Our businesses are focused on diversifying their supply base as a way of mitigating risk and also building long-term relationships to help suppliers make investments for the long term. Strong business continuity plans are in place to ensure we can still transport and provide products to customers living in areas experiencing extreme weather events.
We work to educate our customers about sustainable living choices to reduce their carbon footprint and provide them with products which can assist with adapting to climate change.
There has been a significant shift in governments’ attitudes to emissions regulation since the Conference of the Parties in Paris in 2015 where 197 countries agreed to limit global warming to two degrees above pre-industrial levels. Large countries such as China are setting ambitious targets and encouraging more global consistency in approach. This trend is expected to continue. Our businesses test resilience against a climate change regulatory risk scenario where the governments of Australia and our trading partners implement regulation to limit global warming to 1.5°C-2°C above pre-industrial levels.
We anticipate that there are a number of policy levers the Federal Government could use between now and 2030, which could have an impact on our businesses.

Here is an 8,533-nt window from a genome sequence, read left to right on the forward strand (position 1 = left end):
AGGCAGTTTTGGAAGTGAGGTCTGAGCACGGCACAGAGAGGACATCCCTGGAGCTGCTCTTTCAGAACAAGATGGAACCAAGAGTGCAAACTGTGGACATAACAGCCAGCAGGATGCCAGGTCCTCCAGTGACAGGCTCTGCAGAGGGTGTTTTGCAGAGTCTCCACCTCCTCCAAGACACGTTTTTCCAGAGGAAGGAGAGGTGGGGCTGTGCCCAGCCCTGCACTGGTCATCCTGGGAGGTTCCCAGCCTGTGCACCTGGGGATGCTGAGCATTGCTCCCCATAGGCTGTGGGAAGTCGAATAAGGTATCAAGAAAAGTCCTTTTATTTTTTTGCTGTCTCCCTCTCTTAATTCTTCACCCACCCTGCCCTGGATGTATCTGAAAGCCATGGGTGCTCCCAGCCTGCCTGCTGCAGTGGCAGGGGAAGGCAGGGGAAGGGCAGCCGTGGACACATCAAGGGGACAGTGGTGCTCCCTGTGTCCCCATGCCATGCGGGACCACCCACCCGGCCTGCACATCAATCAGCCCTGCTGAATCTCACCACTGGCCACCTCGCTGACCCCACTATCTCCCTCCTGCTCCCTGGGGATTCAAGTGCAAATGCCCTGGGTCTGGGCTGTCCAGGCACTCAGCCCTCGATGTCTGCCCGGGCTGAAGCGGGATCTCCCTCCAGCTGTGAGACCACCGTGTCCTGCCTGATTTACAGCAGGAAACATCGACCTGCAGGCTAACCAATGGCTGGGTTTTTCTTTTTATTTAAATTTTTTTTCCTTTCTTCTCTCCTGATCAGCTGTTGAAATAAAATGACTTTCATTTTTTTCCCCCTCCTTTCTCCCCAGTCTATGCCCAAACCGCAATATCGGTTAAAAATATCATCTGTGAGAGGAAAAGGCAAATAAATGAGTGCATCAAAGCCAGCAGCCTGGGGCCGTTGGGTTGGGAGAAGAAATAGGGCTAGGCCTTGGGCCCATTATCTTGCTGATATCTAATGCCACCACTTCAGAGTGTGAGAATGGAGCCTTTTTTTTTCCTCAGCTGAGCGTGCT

By reducing our emissions as much as possible through employing innovative energy efficiency projects, staying abreast of any regulatory changes and incorporating a shadow carbon price into our capital expenditure decision-making, we believe our existing controls are adequate for managing regulatory risk.
In the context of more frequent severe weather events and shifting global attitudes, customers may have changing expectations of companies, including their operational efficiency, environmental transparency in their supply chain and product range. While this is difficult to quantify, by reducing emissions as much as possible through employing innovative energy efficiency initiatives and reporting on our progress to stakeholders, we believe our existing controls are adequate for managing reputational risk.
Emerging business models that take advantage of climate change opportunities or are more resilient to climate change risks may become a threat. Such business models are considered in the context of our current business model and our businesses consider whether any competitive risk mitigation is required over the next 10 years.
Our annual risk review process confirmed existing operational, strategic and compliance risk controls are adequate for managing climate change risk in our businesses. We believe appropriate action is being taken including appropriate disclosures.
The Group actively explores opportunities to support positive environmental outcomes as we transition to a low carbon economy.